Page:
Such algorithms are not easy to formulate, it take time and research and development (R&D) effort and resources to discover what work. Shor’s algorithm cleverly uses the effects of quantum parallelism to give the results of the prime factorization problem in a matter of seconds whereas a classical computer would take, in some cases, more than the age of the universe to produce a result! (You can notice that no just technology, but also require new breakthrough algorithm and we do require other supporting technology such as leverage of machine learning (ML), artificial intelligence (AI), Big Data, Cloud Computing to accelerate Quantum Computing development. Above just an example, you can get a lot from the various news, since the world is keep evolving.
There are risks. If an advanced quantum computer was created, all the security of the current Internet of Things would collapse like a house of cards. British economist The Economist says quantum computers will be able to do whatever they want in the company. The personal information of billions of Internet users can be taken into their own bags. The government database can be hacked. Undue control can be imposed on the banking system. The state defense system can be turned off if desired. Considering these aspects, many do not even hesitate to call it a “terrible” computer.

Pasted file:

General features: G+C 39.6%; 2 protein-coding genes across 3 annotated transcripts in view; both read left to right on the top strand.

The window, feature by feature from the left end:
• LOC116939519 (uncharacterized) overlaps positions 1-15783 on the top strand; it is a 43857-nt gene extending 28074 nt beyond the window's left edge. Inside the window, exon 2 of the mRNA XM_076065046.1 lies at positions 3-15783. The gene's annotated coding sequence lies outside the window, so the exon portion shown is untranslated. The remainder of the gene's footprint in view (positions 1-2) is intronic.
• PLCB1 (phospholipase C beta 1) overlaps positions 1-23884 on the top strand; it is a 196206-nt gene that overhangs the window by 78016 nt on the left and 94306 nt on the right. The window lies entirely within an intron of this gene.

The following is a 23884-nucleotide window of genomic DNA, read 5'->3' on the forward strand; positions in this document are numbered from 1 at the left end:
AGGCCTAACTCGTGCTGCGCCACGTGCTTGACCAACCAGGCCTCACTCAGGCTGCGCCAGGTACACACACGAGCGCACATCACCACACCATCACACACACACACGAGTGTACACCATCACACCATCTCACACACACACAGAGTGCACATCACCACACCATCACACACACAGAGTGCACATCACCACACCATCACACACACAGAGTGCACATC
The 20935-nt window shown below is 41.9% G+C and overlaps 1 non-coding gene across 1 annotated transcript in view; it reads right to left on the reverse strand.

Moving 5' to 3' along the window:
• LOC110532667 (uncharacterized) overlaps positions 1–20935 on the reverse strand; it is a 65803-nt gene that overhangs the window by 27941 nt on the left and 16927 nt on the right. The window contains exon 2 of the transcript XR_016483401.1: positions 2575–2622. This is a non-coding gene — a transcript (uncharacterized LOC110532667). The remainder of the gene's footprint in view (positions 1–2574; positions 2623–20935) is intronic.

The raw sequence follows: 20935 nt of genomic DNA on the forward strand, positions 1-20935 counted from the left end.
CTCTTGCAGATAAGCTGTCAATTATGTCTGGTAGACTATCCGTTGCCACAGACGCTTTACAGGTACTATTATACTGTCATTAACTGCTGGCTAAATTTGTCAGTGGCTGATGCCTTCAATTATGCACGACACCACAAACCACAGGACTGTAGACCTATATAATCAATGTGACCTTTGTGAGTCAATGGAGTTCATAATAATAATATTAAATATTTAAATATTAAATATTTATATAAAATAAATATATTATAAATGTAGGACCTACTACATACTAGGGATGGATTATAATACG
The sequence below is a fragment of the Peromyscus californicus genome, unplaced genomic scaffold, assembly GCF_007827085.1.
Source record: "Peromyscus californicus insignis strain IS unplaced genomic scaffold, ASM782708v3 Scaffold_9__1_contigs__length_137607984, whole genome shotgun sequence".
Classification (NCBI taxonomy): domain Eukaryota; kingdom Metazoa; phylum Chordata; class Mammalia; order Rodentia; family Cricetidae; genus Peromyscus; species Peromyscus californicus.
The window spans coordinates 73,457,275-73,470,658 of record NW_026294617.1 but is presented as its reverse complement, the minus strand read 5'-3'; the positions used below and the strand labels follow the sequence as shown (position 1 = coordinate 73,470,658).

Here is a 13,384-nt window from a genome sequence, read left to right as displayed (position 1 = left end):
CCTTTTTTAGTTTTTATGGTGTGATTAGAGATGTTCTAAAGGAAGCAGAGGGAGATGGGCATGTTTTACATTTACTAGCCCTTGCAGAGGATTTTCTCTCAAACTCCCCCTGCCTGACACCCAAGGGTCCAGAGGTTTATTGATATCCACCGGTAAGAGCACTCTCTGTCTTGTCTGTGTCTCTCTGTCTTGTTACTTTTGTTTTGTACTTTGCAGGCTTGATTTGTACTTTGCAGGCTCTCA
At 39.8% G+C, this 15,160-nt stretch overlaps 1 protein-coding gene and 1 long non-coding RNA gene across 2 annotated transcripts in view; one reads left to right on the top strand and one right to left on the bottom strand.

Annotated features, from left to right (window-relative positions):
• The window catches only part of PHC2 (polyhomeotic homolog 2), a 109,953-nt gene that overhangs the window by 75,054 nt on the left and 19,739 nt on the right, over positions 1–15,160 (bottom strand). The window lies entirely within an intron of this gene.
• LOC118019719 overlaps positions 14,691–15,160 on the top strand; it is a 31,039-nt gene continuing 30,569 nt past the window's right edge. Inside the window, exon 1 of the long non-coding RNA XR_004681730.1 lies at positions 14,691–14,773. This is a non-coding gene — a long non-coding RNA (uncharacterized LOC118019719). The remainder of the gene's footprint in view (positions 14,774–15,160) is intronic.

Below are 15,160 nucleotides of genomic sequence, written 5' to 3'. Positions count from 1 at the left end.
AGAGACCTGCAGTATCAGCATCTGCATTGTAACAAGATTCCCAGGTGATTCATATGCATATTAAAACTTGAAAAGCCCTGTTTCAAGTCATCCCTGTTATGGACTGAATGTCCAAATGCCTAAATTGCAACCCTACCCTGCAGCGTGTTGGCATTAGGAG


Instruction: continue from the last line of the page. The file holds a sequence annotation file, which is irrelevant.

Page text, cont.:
First thing first, it is cost. Even IBM recent show case their first commercial Quantum Computing solution, it is make viable sense to offer as “subscription” basis base on the use case on demand only. For the Quantum Computing to be really achieve critical mass adoption, it take a long time for all the cost variable become reasonable, then we can see how Quantum Computing revolution the current mass technology. So, it make sense to be aware that is coming, but may or may not necessary to heavy invest on it yet.
Where is a quantum computer likely to be most useful first?